Friday, 6 June 2014

Open data: Transparency in local government

Whereas the District Council seems to be unsure about the business of making information available to the public:
Futures Forum: District Council cabinet meets Weds 4th June: how to interpret FOI requests
Futures Forum: Knowle relocation project: further FOI requests
EDDC appeals against Information Commissioner’s ruling on transparency - Claire Wright

... there are other councils who are not so coy 
- especially with regard to these new central government guidelines:
Local Government Transparency Code 2014

From Cambridge:

Open data: Transparency in local government

We are committed to being open and transparent about how we work, our decision-making processes and the services we provide. As part of this commitment we are increasing the amount of data that we make available publicly so that residents are able to hold us to account better.

We have used the government's Code of Recommended Practice for Local Authorities on Data Transparency, which recommends the datasets councils should make available as a minimum, as a starting point for deciding what information we should make available.

We have also used your feedback and requests made under the Freedom of Information Act 2000 to identify additional datasets for publication. We will continue to increase the number of datasets that we make available over time, where resources and capacity permit and there is a clear public demand for the information.

Open data: Transparency in local government | Cambridge City Council

From Stevenage, with a useful overview of the guidance:
Data Transparency - Code of Recommended Practice for Local Authorities

And several others:
Data Transparency - Code of Recommended Practice for Local Authorities - Colchester Borough Council
Local government transparency code 2014
Local Government Transparency | westlancashirerecord

The Communities Secretary had shown concern about transparency at local government for some time before theses new measures were brought in last month:
Futures Forum: Transparency and process in East Devon... continued: part one
Councils 'fail on data publication' (From Mid Devon Star)

And whilst some commentators have been sceptical at East Devon's willingness to publish material:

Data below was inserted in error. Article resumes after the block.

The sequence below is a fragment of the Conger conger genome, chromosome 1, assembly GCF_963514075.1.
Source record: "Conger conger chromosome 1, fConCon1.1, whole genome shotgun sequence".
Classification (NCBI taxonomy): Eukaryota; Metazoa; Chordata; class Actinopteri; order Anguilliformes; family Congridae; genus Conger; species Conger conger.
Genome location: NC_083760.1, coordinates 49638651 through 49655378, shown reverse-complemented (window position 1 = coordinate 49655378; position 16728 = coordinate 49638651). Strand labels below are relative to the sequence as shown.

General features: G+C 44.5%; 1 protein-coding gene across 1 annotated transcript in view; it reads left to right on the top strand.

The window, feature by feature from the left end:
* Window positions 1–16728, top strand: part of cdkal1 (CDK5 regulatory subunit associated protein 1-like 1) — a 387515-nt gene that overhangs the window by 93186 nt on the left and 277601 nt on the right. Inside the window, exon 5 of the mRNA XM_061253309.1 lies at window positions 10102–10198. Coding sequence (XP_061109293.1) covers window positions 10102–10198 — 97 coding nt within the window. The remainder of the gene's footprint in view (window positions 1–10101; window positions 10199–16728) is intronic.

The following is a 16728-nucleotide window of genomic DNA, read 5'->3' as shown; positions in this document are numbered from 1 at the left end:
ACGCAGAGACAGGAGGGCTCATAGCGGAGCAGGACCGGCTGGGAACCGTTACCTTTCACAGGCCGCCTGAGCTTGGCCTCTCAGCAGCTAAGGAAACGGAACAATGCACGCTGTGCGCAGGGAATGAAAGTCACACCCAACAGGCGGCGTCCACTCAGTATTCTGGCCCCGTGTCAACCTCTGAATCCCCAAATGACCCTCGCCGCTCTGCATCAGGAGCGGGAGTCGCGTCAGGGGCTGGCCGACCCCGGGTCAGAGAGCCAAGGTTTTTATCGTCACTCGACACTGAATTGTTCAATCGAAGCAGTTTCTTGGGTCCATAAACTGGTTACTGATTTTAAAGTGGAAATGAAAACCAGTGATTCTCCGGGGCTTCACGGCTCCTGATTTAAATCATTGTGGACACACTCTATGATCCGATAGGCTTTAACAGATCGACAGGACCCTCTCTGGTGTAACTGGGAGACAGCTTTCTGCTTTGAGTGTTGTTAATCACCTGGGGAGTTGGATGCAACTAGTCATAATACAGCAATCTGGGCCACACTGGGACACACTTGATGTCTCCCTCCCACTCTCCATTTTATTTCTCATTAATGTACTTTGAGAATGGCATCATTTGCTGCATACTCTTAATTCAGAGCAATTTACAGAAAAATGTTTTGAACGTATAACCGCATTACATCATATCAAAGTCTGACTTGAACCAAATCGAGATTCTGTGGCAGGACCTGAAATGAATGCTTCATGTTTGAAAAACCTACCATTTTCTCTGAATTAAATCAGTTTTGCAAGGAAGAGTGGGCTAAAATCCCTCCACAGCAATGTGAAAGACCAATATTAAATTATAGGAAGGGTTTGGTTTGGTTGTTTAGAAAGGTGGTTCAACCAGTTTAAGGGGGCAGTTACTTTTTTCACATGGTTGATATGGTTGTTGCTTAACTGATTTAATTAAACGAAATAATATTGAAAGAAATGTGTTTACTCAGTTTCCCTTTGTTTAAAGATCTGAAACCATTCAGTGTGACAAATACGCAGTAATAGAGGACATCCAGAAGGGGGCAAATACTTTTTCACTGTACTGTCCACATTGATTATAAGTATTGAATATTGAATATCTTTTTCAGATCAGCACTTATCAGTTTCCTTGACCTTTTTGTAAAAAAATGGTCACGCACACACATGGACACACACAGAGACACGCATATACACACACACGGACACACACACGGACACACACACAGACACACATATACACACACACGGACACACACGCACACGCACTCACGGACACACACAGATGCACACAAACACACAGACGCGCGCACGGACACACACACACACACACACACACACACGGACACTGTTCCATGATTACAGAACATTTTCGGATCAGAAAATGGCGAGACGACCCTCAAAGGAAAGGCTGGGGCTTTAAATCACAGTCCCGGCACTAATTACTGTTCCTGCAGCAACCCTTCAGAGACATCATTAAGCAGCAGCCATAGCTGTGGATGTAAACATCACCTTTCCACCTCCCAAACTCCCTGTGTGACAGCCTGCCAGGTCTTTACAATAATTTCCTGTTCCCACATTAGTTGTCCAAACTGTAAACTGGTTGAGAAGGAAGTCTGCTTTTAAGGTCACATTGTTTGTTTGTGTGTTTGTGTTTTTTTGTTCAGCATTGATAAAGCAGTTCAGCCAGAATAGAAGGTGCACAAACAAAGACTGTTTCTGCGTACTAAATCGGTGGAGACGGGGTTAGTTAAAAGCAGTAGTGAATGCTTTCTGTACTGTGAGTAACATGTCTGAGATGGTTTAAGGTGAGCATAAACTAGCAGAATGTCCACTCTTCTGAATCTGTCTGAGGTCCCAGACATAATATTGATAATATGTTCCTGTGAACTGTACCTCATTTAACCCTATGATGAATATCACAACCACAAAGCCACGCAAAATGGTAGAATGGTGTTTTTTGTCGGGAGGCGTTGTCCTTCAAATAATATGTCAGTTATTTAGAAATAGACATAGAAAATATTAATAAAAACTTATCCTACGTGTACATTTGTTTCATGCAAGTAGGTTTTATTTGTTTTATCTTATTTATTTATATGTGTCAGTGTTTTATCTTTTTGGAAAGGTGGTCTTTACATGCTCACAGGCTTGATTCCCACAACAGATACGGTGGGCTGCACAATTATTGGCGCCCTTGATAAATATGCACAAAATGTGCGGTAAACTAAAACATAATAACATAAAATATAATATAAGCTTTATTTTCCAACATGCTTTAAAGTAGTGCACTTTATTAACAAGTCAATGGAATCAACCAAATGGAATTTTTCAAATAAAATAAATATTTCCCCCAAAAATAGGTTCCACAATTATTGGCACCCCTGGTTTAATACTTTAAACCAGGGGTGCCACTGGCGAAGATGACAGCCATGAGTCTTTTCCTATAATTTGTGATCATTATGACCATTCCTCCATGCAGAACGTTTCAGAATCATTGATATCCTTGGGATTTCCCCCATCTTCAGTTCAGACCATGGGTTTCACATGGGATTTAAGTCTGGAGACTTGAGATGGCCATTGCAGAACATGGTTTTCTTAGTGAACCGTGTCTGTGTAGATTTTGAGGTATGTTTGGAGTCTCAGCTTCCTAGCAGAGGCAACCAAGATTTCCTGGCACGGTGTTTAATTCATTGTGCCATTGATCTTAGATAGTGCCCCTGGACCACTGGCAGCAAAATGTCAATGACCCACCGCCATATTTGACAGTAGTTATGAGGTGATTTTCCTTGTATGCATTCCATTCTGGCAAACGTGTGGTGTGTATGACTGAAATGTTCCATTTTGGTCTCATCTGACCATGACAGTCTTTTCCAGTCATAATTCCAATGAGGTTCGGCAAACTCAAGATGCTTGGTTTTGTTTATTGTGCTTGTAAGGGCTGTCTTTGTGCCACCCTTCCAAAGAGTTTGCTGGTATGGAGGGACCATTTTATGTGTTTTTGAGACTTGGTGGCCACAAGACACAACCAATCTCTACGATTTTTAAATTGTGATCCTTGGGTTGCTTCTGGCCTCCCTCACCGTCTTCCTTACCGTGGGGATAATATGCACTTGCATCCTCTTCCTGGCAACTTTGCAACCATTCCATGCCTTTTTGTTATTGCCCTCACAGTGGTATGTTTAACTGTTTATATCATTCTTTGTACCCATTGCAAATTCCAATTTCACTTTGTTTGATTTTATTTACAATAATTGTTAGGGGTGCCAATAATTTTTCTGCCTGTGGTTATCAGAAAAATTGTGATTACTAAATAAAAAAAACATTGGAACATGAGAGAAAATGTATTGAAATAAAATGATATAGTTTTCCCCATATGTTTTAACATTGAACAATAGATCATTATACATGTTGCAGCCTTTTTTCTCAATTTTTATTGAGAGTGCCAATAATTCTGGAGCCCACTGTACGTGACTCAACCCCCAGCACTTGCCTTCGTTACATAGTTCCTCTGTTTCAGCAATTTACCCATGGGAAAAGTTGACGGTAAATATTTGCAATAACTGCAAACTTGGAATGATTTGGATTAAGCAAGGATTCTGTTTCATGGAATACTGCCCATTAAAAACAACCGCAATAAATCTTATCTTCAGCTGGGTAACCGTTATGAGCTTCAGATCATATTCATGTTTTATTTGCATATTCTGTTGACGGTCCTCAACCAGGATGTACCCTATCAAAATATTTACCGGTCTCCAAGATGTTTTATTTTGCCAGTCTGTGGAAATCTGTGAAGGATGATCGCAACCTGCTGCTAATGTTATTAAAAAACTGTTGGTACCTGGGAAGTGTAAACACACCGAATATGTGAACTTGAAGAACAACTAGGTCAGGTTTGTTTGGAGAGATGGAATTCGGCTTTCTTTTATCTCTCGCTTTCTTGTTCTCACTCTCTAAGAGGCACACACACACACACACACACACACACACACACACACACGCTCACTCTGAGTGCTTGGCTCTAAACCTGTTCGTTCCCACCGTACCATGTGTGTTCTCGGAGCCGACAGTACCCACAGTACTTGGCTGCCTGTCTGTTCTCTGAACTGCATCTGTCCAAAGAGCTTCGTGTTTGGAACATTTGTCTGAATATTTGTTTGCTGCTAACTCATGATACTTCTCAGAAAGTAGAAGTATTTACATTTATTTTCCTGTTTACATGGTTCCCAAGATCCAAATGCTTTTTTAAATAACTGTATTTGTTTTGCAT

OK, EDDC, let’s see you talk your way out of this one! | East Devon Alliance

... the County Council has gone part of the way in showing transparency:

4.8. The County Council has adopted the Code of Recommended Practice for Local Authorities on Data Transparency, in respect of its approach to publication of and access to information relating to the remuneration of Chief Officers/Heads of Service. Pay levels for all Chief Officers/Heads of Service posts are published on the County Council s website and/or in the Annual Statement of Accounts.

Part 6 – Section 5 | Pay Policy Statement (April 2014 - March 2015) | Constitution Part 6 - 11 | Democracy in Devon

A note of caution from another commentator, however:

Local Government Transparency Code

May 2nd, 2014

The Secretary of State for Communities and Local Government has just issued a Local Government Transparency Code in exercise of his powers under section 2 of the Local Government, Planning and Land Act 1980 to issue a Code of Recommended Practice as to the publication of information by local authorities about the discharge of their functions and other matters which he considers to be related.

The Code sets out in some detail in Part 2 the type of information held by local authorities which must be published (some of it annually) and in Part 3 the information which, in the view of the Secretary of State, ought to be published. A helpful Annex A provides the details in tabular form.

Paragraph 14 of the Code provides that: “Where information would otherwise fall within one of the exemptions from disclosure under the Freedom of Information Act 2000, the Environmental Information Regulations 2004, the Infrastructure for Spatial Information in the European Community Regulations 2009 or falls within Schedule 12A to the Local Government Act 1972 then it is in the discretion of the local authority whether or not to rely on that exemption or publish the data.” There is therefore no attempt to override the FOIA exemptions. 

But where a qualified exemption applies, the appearance of the requested information in one of the categories set out in the Code will have a role (possibly a significant role) in establishing the public interest in support of disclosure.

Christopher Knight

No comments: